London stands as the financial centre of UK, and represents one of the largest, if not the largest, forex markets in the world. Consequently, the start of trading in the London forex exchange (7:00 or 8:00 GMT based on daylight savings time) is met with extremely high volatility. London’s market ‘sets the bar’ for what is to be expected in the market and how the market will flow. It is possible to utilize and take advantage of this fact, and this occurs predominantly in the gold trade. The London Hammer technique is generally effective within the first 1-3 hours of opening.
The chart must be viewed as a candlestick chart instead of a line chart. (Usually the 15-minute chart)
It is very helpful to construct resistance and support lines first, as it can serve as a basic indicator whether to buy or sell. A general resistance and support line can be used, such as lines that have been tested several times, or one can employ more technical indicators such as the Fibonacci indicator to use in conjunction with this technique.
As a rule of thumb, a bearish hammer is an indication to short, and a bullish hammer is an indication to long. In practice, however, the candlestick chart should be accompanied with various pivots (i.e. monthly, yearly) to justify orders.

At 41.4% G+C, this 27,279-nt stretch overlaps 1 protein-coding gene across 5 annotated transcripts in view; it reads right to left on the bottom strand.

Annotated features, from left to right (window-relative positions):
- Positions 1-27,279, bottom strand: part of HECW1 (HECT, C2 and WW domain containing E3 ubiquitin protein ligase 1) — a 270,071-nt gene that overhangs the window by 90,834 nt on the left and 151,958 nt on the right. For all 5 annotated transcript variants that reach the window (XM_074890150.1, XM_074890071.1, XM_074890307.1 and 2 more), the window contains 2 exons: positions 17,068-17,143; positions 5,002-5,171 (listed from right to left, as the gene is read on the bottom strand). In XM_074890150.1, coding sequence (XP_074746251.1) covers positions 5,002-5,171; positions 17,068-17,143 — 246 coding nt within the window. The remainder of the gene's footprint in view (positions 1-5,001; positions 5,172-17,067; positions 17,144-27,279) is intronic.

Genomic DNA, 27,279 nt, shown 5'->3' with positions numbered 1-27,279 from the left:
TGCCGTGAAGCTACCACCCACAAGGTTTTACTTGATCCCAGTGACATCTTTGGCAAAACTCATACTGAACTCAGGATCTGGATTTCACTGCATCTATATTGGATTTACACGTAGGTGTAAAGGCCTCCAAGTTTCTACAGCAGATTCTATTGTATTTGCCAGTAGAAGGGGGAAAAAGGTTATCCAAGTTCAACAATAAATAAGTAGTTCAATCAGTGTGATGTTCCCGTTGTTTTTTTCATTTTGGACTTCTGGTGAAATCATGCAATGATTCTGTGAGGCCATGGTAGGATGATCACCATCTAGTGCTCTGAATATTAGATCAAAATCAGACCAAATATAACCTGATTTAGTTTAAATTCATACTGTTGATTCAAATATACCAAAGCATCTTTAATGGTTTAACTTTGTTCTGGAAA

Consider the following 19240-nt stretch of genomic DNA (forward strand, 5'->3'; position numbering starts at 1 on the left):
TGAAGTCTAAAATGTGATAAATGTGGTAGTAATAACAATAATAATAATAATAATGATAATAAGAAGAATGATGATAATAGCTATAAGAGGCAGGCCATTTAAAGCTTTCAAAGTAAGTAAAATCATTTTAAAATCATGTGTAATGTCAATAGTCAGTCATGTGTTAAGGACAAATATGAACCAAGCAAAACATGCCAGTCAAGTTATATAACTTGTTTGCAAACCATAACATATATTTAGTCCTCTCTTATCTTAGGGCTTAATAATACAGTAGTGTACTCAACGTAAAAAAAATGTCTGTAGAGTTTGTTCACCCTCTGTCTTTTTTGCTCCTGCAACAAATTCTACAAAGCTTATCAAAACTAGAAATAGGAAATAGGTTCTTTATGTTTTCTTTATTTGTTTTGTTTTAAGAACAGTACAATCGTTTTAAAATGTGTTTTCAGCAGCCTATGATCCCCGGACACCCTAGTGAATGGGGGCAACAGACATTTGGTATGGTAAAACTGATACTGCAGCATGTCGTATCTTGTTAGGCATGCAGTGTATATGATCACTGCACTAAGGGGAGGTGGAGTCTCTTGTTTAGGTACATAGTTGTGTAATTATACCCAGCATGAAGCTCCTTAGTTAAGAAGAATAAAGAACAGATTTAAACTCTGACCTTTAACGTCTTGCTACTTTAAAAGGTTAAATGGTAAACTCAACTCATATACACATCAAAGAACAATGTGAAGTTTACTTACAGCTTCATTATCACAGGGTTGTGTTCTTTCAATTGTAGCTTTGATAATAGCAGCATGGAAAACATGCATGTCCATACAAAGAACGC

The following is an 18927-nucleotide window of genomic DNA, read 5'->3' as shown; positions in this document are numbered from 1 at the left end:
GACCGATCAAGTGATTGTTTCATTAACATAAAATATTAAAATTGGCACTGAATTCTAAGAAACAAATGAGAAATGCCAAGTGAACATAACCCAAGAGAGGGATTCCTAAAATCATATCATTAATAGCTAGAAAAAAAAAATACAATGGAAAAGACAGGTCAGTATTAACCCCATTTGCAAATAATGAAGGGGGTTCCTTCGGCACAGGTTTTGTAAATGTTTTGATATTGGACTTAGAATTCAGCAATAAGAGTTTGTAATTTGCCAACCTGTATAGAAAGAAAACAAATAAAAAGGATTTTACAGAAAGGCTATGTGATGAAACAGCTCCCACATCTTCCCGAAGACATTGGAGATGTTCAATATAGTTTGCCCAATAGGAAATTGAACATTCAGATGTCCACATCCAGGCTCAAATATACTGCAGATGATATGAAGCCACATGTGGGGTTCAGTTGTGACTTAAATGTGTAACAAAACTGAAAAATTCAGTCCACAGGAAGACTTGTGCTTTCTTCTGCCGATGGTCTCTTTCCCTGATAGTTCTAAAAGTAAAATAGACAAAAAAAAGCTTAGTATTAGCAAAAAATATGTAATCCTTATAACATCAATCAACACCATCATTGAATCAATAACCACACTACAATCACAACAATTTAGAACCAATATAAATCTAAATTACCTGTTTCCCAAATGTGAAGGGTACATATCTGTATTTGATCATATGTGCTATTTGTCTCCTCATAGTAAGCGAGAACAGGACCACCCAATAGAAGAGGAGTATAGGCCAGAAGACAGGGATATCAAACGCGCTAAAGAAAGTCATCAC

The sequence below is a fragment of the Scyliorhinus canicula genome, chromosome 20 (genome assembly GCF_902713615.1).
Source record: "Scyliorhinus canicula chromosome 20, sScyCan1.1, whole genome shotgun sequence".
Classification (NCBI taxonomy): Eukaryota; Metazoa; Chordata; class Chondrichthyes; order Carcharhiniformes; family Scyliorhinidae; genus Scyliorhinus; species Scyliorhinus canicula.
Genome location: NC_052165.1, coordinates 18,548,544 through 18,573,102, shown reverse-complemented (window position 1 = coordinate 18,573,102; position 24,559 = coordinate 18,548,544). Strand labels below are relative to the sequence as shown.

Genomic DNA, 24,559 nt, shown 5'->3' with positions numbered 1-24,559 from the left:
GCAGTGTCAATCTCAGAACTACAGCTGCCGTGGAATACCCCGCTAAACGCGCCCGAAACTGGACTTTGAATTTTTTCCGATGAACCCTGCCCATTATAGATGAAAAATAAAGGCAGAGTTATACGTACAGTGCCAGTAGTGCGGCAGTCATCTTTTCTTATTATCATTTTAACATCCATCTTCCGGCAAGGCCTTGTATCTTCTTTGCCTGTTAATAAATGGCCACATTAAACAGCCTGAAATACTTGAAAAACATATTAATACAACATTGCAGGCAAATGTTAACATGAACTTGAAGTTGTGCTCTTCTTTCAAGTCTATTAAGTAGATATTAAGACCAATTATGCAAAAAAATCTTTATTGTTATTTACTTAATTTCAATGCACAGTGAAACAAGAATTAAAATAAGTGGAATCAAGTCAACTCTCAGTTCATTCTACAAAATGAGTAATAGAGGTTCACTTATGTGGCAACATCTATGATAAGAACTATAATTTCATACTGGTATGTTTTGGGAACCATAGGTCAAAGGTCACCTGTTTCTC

The graph above shows various potential entry points for this trading strategy. The blue dotted line represents a weekly pivot, while the green dashed line represents a monthly pivot. From the left, circles 1 & 3 show a bullish hammer, while circles 2, 4 & 5 show a bearish hammer. A short position at circle 5 would have yielded a surprisingly high return.
A limitation is that the technique relies on a very active trading approach, and orders must be placed within seconds. Prices fluctuate very fast, and a good opportunity can turn into a bad one in a matter of seconds. Although the London opening provides opportunities for high returns, investors will need to be able to read the market, and place orders accordingly and swiftly, to utilize those opportunities.